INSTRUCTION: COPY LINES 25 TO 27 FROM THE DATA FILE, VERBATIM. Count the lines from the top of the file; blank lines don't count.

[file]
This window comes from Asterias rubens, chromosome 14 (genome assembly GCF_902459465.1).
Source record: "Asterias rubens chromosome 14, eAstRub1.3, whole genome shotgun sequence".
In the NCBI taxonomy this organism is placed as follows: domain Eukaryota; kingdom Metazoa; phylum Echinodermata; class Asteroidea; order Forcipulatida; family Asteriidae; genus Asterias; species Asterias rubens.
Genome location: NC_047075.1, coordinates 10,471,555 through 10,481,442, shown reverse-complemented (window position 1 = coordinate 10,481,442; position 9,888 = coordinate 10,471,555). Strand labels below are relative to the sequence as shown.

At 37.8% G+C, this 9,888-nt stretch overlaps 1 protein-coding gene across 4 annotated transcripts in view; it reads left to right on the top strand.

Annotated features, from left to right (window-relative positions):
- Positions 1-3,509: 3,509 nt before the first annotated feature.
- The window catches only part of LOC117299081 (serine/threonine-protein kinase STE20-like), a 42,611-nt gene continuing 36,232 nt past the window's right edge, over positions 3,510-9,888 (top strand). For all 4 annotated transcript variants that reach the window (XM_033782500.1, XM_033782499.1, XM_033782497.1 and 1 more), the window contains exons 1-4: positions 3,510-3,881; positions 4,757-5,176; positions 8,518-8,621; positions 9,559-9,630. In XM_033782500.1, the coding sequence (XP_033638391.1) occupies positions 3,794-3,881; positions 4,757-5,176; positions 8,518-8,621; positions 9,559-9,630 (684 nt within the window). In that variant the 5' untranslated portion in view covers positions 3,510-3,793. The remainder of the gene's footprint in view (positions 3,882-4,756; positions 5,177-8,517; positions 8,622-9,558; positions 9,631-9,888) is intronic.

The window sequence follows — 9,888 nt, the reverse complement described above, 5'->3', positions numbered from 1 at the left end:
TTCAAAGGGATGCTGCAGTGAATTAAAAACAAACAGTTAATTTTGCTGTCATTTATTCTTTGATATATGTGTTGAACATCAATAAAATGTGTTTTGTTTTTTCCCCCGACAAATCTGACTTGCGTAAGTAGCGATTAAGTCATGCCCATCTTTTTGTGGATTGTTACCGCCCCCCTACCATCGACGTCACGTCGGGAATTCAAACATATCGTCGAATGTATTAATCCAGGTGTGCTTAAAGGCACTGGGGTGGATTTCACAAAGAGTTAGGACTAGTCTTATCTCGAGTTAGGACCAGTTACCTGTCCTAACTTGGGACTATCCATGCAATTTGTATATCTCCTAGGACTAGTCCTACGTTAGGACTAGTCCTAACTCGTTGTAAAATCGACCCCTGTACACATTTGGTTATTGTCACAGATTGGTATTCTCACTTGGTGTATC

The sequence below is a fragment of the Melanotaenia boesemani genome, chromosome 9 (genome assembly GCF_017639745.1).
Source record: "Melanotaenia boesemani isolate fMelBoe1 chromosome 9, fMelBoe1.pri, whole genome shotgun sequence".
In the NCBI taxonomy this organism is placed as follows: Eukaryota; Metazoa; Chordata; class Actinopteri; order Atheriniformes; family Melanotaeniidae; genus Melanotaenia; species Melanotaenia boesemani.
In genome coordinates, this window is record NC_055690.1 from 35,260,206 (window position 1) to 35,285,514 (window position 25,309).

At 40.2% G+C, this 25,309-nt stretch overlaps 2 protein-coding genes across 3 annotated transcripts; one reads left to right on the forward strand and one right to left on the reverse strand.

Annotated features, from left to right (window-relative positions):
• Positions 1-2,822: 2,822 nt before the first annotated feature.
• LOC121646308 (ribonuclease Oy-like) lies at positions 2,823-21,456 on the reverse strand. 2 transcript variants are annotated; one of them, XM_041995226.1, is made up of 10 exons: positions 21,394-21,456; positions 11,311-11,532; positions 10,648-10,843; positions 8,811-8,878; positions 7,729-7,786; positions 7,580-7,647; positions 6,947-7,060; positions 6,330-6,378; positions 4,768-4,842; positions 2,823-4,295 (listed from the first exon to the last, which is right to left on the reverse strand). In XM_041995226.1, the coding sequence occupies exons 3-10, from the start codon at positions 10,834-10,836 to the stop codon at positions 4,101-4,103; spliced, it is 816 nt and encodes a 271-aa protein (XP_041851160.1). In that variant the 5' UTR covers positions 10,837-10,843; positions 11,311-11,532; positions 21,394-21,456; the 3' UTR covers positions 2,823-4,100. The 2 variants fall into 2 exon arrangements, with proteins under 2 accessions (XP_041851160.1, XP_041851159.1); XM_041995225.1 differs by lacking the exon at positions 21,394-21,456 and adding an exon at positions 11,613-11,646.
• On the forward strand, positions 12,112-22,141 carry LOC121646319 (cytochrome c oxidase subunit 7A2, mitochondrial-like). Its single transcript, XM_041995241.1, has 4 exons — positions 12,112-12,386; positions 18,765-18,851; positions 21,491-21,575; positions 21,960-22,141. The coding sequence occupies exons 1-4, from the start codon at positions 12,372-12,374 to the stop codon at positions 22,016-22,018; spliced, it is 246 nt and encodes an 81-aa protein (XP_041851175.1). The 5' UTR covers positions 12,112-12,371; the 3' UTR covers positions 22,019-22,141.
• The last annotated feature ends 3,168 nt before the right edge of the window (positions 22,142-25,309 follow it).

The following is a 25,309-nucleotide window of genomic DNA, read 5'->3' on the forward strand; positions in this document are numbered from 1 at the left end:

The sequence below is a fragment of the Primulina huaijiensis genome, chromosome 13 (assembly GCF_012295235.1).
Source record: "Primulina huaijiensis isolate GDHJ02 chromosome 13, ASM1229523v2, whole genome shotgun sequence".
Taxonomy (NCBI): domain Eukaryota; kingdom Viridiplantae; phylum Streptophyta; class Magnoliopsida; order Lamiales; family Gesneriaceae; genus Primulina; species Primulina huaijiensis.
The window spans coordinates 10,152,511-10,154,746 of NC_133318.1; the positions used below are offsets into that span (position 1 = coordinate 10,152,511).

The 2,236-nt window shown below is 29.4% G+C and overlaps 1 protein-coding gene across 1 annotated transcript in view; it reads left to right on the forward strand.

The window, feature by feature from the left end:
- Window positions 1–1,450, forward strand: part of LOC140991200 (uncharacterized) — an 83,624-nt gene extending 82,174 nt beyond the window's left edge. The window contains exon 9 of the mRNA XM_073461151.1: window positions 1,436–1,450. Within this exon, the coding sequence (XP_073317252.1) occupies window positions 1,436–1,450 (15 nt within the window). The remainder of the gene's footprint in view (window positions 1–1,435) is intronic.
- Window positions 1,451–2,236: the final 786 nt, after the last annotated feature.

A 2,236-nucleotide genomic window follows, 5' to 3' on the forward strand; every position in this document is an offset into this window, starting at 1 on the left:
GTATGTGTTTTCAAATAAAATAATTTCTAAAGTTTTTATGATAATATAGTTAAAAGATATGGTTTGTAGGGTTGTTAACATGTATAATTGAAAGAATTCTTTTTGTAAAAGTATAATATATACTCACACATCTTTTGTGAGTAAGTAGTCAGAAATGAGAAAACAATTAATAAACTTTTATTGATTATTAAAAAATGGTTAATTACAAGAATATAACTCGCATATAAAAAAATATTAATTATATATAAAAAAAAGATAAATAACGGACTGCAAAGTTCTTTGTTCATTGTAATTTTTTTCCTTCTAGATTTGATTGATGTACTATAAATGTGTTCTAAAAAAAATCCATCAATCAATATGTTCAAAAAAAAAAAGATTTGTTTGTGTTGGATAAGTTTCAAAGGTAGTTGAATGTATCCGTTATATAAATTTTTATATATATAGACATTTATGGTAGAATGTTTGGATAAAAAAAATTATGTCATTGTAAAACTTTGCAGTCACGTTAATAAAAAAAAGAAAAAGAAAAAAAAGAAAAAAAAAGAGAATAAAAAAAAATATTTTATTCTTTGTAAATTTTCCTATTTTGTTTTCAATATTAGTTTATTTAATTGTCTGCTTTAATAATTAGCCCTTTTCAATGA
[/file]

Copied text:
The window spans coordinates 10,152,511-10,154,746 of NC_133318.1; the positions used below are offsets into that span (position 1 = coordinate 10,152,511).

The 2,236-nt window shown below is 29.4% G+C and overlaps 1 protein-coding gene across 1 annotated transcript in view; it reads left to right on the forward strand.

The window, feature by feature from the left end: